Good afternoon and welcome to the 2022 State of the University address.
This year, I join you from UMass Amherst.
UMass Amherst is one of the country’s original land-grant universities, founded in 1863, with its first classes offered by 4 faculty to 56 students.
Today, 1,400 faculty serve more than 30,000 students on this campus and conduct ground-breaking research within a $220 million research enterprise.
I thank Chancellor Subbaswamy and the UMass Amherst community for hosting me today and congratulate them on their sustained success over the last decade.
Among that progress is the recent announcement of $95 million in public and private funding to enhance UMass Amherst’s Information and Computer Sciences program and facilities.
Governor Baker’s service will come to an end early next year.
Our harmonious and productive relationship with him over the last seven years has served UMass and the Commonwealth well.
On behalf of the entire UMass community, I thank Governor Baker for his partnership and for his brilliant leadership of our state.
Last year, I spoke about the enormous contributions the university made to the battle with the COVID-19 pandemic.
Since then, as we entered the extra innings of that battle, UMass remained at the forefront of the state’s efforts …while managing the ongoing disruption on our campuses here and at UMass Boston, UMass Dartmouth, UMass Lowell, and UMass Chan Medical School in Worcester.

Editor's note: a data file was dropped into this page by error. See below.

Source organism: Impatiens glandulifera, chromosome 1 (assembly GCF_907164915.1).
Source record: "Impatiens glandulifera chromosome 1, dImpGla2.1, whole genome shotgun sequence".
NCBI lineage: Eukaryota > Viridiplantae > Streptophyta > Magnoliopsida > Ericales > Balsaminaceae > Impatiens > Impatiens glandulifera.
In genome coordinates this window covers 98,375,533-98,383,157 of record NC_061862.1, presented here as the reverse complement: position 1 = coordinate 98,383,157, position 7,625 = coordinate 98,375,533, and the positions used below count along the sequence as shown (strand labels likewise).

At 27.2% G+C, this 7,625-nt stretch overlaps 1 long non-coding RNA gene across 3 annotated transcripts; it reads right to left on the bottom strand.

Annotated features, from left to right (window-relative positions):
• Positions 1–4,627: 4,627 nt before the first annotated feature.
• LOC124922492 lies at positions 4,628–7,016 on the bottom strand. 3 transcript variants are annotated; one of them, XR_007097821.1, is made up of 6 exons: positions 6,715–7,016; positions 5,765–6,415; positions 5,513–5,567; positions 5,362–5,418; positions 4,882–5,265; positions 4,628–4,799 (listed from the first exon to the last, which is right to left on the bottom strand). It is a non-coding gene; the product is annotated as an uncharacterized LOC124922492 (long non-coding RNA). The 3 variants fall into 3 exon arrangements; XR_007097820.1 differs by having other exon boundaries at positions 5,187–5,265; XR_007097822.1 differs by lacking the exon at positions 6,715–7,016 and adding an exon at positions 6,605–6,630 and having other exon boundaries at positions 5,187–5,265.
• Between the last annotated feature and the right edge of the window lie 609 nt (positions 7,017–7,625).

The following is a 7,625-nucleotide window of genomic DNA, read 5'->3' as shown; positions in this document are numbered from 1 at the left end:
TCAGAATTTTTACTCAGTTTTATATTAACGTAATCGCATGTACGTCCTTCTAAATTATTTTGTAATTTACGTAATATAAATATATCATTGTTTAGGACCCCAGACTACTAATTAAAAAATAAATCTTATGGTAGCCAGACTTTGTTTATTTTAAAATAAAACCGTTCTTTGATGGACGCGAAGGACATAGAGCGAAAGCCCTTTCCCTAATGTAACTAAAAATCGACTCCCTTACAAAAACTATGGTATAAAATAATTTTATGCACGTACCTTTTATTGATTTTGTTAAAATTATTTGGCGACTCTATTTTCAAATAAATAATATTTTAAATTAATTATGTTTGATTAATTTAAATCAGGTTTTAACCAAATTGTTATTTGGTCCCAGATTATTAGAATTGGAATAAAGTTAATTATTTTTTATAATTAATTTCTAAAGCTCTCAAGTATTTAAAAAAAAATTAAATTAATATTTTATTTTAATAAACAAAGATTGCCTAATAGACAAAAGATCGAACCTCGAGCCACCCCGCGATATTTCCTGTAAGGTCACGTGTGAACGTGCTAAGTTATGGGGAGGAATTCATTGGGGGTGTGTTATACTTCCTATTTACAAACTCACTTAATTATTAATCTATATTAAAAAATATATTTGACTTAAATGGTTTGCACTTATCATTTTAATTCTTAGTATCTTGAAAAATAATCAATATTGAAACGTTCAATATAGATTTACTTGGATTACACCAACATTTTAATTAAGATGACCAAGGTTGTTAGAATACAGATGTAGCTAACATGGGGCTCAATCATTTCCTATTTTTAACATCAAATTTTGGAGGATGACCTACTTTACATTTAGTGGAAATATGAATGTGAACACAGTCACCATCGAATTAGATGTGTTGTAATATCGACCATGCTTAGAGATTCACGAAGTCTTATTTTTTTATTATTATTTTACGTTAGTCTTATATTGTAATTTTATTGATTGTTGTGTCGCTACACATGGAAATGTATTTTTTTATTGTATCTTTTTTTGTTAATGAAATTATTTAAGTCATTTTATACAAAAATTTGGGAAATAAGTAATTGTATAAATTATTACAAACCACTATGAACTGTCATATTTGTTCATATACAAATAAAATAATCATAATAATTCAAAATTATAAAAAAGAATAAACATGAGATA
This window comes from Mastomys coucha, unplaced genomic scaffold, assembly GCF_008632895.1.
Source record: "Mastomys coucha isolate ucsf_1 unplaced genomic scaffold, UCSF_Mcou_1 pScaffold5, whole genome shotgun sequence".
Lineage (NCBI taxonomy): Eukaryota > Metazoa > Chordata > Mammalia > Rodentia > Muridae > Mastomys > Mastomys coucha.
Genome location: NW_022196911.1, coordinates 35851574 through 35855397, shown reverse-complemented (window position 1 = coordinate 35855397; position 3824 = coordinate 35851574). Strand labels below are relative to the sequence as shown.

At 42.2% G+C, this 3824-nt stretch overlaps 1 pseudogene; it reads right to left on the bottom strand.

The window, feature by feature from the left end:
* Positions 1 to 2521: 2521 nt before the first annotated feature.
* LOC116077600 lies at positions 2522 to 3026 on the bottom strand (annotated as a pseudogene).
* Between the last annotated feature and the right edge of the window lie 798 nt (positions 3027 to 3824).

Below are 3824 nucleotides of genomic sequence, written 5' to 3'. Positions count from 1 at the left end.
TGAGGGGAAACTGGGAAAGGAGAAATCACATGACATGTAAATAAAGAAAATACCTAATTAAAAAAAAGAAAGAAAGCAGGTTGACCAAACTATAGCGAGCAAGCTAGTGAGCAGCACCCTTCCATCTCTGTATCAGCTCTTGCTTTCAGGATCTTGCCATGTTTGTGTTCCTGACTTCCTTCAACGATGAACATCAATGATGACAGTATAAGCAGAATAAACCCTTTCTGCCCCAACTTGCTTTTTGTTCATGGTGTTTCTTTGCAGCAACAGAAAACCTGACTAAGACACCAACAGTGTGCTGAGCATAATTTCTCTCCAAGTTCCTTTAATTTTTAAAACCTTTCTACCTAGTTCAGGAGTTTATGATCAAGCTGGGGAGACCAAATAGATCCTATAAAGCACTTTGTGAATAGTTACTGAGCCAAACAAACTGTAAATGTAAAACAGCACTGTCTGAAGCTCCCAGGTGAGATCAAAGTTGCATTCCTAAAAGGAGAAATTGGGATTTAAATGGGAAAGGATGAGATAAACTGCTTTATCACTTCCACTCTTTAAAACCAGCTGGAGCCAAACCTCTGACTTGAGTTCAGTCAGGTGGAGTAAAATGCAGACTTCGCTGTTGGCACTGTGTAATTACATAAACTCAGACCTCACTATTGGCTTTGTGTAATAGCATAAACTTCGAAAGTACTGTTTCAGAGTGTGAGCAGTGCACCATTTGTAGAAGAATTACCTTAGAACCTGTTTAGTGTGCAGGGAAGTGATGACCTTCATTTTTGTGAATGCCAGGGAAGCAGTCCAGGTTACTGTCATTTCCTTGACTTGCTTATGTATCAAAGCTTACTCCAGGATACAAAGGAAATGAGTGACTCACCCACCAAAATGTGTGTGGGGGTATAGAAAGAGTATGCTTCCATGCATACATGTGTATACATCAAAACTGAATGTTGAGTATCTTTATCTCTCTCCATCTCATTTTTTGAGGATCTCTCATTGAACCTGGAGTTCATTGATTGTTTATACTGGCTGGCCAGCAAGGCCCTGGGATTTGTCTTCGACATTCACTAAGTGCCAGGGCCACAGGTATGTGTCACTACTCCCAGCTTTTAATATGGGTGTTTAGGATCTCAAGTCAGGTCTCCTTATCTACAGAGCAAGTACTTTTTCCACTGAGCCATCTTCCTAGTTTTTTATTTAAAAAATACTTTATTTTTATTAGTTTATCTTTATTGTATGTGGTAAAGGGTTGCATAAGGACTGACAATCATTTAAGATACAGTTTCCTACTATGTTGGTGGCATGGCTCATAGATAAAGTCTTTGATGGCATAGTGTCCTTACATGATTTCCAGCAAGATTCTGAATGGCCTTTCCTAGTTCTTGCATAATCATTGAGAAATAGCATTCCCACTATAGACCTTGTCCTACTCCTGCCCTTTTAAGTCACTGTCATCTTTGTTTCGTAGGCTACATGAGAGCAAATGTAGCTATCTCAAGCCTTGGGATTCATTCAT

As we approach the end of the academic year, the student experience on our campuses is currently as close to normal as it has been in over two years.
Our enrollment remains steady, and with the support of our partners in the Massachusetts congressional delegation … as well as the Baker administration … and the Massachusetts legislature led by Senate President Spilka, Speaker Mariano and their colleagues in the House and Senate … we have emerged on sound financial footing.
Our success is also attributed to the strong leadership of our Board of Trustees and our chancellors.
Chancellors Subbaswamy, Suárez-Orozco, Fuller, Moloney and Collins … as well as to the hard work, dedication – and yes – the sacrifices – of our students, faculty, and staff.
Your commitment to public health practices … to taking the necessary steps to keep each other safe … is a shining example of how the UMass community always rises together to face challenges and inspire others.
On behalf of your university, I thank you.
As we … hopefully … transition to the endemic phase of COVID-19, we must acknowledge the challenges that will outlive it.